Paul's "New World Tour" reached Minneapolis, and a day off, in May 1993, which resulted in numerous hours inside a
skyscraper hotel room that extended its head into the clouds. Inspired by being in (still then The Artist Known As) Prince's
home city, Paul sat with a guitar and wrote a "driving across America" song.
|Somedays||McCartney||Recording began 1st November 1995
Paul - lead vocal, acoustic guitar, spanish guitar, bass guitar
At first, one session was all it took to commit "Somedays" on to tape, but Paul felt that it could be enhanced by an
arrangement. At this time he was occasionally meeting with George Martin at Abbey Road, sifting through unissued archive
Beatles recordings for the Anthology albums (and still nervous, 30 years on, that he would not be the cause of any musical
breakdowns ...), and Paul asked George if he would listen to "Somedays" and consider scoring it for an orchestra.
|Young Boy||McCartney||Recording began 22nd February 1995
Paul - lead vocal, drums, bass guitar, acoustic guitar, Hammond organ
Steve Miller - backing vocal, electric guitar, rhythm guitar
The emerging talent of young guitarist James McCartney had been prompting son-to-father questions about "early days".
Among the pieces re-played from the vinyl years had been 'My Dark Hour', recorded by Steve Miller and (hiding under the
pseudonymous surname Ramon) Paul McCartney in May 1969, after a Beatles Abbey Road session had broken up following a
business quabble. Listening again to 'My Dark Hour' Paul was minded to resume the double-act after a 25 year pause,
venturing out to Miller's studio in snowbound Idaho after the Beatles had completed 'Real Love'. The two musicians set to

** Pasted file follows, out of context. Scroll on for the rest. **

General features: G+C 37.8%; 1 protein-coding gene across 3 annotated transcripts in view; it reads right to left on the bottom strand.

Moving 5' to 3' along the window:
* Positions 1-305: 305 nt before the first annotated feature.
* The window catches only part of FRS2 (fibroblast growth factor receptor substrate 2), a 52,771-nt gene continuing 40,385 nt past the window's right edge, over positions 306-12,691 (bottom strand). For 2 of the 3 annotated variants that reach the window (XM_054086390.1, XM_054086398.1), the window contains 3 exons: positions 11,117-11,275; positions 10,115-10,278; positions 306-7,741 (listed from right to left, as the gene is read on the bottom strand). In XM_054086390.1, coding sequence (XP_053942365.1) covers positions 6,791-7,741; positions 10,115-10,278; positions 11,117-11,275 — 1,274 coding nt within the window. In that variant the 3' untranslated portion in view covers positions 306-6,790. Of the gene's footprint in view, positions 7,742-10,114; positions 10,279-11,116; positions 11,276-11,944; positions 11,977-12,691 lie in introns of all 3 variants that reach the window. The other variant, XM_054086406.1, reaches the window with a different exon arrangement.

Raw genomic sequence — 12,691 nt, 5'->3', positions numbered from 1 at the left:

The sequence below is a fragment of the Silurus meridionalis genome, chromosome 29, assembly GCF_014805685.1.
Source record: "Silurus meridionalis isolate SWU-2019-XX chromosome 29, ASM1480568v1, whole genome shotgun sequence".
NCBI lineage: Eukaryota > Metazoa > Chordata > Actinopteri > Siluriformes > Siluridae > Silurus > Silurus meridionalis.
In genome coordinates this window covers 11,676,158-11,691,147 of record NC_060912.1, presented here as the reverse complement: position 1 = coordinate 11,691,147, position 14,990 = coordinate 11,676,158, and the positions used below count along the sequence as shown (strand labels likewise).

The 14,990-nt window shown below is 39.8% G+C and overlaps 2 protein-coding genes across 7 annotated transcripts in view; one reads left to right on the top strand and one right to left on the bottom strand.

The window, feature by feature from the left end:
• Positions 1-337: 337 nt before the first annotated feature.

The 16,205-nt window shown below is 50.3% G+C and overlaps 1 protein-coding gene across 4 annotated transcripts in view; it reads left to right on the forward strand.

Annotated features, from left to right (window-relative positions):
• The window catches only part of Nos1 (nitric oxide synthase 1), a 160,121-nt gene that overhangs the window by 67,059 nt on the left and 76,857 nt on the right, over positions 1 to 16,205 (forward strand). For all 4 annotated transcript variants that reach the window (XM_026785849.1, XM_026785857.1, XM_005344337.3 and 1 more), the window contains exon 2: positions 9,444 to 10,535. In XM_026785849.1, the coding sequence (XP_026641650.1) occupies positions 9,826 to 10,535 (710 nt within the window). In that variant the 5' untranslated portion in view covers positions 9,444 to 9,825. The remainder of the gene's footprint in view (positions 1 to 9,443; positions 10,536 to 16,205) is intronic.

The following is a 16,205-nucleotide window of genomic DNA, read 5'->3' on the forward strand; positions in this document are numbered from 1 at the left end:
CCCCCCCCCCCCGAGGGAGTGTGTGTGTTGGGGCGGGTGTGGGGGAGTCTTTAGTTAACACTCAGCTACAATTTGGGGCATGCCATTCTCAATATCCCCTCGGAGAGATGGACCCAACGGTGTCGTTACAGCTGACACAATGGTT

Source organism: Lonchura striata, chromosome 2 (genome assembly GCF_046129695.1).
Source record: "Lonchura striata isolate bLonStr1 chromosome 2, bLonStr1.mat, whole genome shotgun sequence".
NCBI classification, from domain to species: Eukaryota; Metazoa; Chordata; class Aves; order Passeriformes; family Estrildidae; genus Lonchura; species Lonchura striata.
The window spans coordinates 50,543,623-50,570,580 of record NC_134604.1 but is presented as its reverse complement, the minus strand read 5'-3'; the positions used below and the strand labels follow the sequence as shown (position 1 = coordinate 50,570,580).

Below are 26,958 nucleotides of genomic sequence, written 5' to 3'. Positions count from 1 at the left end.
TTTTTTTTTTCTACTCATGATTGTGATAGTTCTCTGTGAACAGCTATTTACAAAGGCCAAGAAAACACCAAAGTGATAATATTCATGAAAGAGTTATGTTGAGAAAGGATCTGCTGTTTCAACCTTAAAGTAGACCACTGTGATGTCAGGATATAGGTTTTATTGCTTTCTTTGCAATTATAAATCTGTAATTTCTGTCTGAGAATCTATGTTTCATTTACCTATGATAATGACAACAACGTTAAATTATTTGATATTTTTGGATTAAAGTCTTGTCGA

work in the same manner as before, Paul drumming while Steve wound up the lead guitar. Paul and Steve then played guitar
tracks, Paul added bass and the lead vocal, and Steve contributed harmonies.
|Calico Skies||McCartney||Recorded 3rd September 1992
Paul - vocal, acoustic guitar, knee slap/percussion
While it wreaked havoc in the north-east US, the category-three storm Hurricane Bob that made landfall in August 1991
prompted Paul (then staying in Long Island) to sit with an acoustic guitar and write what he describes as "a gentle love
song that becomes a Sixties protest song". Paul invited George Martin to co-produce the piece, which - owing to its
instrumental simplicity - was started, finished and mixed within a single session. The earliest recording on Flaming Pie.
|Flaming Pie||McCartney||Recorded 27th February 1996
Paul - lead vocal, harmony vocal, piano, drums, bass guitar, electric guitar
Jeff Lynne - harmony vocal, electric guitar
The "pie" lyric that had arrived unto Paul on horseback fitted perfectly with some funky riffs he and Jeff Lynne had evolved
days earlier while waiting to overdub guitars onto 'Souvenir'. With lyric and music suddenly fashioned, 'Flaming Pie' was
recorded quickly - for, entirely appropriately, Paul suggested that the song be taped with the speed that the Beatles often